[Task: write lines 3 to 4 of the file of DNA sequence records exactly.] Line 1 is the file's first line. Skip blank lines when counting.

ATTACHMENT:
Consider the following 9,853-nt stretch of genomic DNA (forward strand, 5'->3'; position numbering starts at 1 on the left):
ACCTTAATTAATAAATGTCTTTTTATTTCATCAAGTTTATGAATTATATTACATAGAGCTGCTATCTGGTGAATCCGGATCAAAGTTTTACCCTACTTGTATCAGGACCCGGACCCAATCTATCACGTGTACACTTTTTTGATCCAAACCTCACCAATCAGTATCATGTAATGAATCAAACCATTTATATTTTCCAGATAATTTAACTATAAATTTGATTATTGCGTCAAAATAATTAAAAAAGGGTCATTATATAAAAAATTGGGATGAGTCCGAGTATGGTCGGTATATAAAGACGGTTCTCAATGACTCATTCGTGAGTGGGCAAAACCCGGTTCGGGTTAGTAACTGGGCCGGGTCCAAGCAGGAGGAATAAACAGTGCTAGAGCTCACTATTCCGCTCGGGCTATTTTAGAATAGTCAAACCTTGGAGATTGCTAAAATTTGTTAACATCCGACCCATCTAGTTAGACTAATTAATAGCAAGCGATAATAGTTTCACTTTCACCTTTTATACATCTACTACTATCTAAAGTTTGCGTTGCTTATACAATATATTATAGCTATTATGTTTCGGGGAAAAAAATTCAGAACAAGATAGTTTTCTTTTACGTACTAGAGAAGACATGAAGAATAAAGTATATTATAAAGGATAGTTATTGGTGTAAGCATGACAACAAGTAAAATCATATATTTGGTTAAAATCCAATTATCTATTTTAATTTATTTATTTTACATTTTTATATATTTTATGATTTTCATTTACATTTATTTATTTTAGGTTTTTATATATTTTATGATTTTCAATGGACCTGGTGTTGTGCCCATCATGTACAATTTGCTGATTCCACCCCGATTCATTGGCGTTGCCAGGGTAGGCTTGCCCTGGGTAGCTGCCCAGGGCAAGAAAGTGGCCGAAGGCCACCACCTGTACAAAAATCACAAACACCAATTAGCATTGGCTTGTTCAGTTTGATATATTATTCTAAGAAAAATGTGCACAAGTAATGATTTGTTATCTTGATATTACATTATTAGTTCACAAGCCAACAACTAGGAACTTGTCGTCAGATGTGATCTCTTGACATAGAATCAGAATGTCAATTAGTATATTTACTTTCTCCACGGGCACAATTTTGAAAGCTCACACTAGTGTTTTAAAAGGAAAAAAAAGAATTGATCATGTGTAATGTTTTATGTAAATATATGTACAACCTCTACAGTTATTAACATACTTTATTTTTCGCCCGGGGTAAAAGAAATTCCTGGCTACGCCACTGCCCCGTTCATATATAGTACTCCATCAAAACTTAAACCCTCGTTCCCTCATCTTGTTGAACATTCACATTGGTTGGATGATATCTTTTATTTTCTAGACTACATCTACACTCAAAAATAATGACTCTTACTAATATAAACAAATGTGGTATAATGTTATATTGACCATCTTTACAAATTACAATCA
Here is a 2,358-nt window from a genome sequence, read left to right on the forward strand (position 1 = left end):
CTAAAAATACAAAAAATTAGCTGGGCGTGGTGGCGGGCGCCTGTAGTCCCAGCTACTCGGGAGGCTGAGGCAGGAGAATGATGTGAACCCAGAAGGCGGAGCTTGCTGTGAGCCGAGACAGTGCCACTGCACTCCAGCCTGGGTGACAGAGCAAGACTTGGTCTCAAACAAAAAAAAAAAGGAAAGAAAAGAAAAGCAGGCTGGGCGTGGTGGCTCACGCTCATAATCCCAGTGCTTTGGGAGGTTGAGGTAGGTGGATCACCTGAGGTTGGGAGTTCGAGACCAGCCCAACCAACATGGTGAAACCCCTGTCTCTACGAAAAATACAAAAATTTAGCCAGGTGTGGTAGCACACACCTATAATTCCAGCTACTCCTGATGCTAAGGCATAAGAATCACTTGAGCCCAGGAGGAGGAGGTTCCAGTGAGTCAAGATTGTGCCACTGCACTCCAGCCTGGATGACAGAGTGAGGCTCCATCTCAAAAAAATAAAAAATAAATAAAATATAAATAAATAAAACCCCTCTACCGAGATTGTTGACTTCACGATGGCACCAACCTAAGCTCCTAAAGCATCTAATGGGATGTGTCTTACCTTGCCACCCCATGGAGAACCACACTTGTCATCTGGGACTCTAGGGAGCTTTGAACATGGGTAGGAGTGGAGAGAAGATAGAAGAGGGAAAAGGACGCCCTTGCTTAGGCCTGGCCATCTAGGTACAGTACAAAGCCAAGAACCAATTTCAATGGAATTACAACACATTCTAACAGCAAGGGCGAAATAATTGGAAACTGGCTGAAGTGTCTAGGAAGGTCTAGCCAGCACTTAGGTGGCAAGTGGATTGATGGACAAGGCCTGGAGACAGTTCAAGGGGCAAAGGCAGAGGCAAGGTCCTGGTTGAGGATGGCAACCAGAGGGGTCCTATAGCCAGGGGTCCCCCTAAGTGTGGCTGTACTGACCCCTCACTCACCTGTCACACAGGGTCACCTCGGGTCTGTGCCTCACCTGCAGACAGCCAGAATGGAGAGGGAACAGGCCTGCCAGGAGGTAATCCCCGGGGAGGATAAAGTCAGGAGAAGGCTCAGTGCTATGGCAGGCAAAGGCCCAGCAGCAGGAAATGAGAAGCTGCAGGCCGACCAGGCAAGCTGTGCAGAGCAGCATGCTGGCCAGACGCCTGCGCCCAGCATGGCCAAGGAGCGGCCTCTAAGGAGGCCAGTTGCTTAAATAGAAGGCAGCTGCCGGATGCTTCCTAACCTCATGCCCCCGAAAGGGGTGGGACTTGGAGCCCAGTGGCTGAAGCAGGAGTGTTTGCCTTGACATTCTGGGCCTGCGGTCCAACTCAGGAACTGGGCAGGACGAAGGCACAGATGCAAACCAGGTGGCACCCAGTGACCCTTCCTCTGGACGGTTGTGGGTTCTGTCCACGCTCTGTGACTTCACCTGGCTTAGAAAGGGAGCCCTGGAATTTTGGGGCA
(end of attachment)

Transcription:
Here is a 2,358-nt window from a genome sequence, read left to right on the forward strand (position 1 = left end):
CTAAAAATACAAAAAATTAGCTGGGCGTGGTGGCGGGCGCCTGTAGTCCCAGCTACTCGGGAGGCTGAGGCAGGAGAATGATGTGAACCCAGAAGGCGGAGCTTGCTGTGAGCCGAGACAGTGCCACTGCACTCCAGCCTGGGTGACAGAGCAAGACTTGGTCTCAAACAAAAAAAAAAAGGAAAGAAAAGAAAAGCAGGCTGGGCGTGGTGGCTCACGCTCATAATCCCAGTGCTTTGGGAGGTTGAGGTAGGTGGATCACCTGAGGTTGGGAGTTCGAGACCAGCCCAACCAACATGGTGAAACCCCTGTCTCTACGAAAAATACAAAAATTTAGCCAGGTGTGGTAGCACACACCTATAATTCCAGCTACTCCTGATGCTAAGGCATAAGAATCACTTGAGCCCAGGAGGAGGAGGTTCCAGTGAGTCAAGATTGTGCCACTGCACTCCAGCCTGGATGACAGAGTGAGGCTCCATCTCAAAAAAATAAAAAATAAATAAAATATAAATAAATAAAACCCCTCTACCGAGATTGTTGACTTCACGATGGCACCAACCTAAGCTCCTAAAGCATCTAATGGGATGTGTCTTACCTTGCCACCCCATGGAGAACCACACTTGTCATCTGGGACTCTAGGGAGCTTTGAACATGGGTAGGAGTGGAGAGAAGATAGAAGAGGGAAAAGGACGCCCTTGCTTAGGCCTGGCCATCTAGGTACAGTACAAAGCCAAGAACCAATTTCAATGGAATTACAACACATTCTAACAGCAAGGGCGAAATAATTGGAAACTGGCTGAAGTGTCTAGGAAGGTCTAGCCAGCACTTAGGTGGCAAGTGGATTGATGGACAAGGCCTGGAGACAGTTCAAGGGGCAAAGGCAGAGGCAAGGTCCTGGTTGAGGATGGCAACCAGAGGGGTCCTATAGCCAGGGGTCCCCCTAAGTGTGGCTGTACTGACCCCTCACTCACCTGTCACACAGGGTCACCTCGGGTCTGTGCCTCACCTGCAGACAGCCAGAATGGAGAGGGAACAGGCCTGCCAGGAGGTAATCCCCGGGGAGGATAAAGTCAGGAGAAGGCTCAGTGCTATGGCAGGCAAAGGCCCAGCAGCAGGAAATGAGAAGCTGCAGGCCGACCAGGCAAGCTGTGCAGAGCAGCATGCTGGCCAGACGCCTGCGCCCAGCATGGCCAAGGAGCGGCCTCTAAGGAGGCCAGTTGCTTAAATAGAAGGCAGCTGCCGGATGCTTCCTAACCTCATGCCCCCGAAAGGGGTGGGACTTGGAGCCCAGTGGCTGAAGCAGGAGTGTTTGCCTTGACATTCTGGGCCTGCGGTCCAACTCAGGAACTGGGCAGGACGAAGGCACAGATGCAAACCAGGTGGCACCCAGTGACCCTTCCTCTGGACGGTTGTGGGTTCTGTCCACGCTCTGTGACTTCACCTGGCTTAGAAAGGGAGCCCTGGAATTTTGGGGCA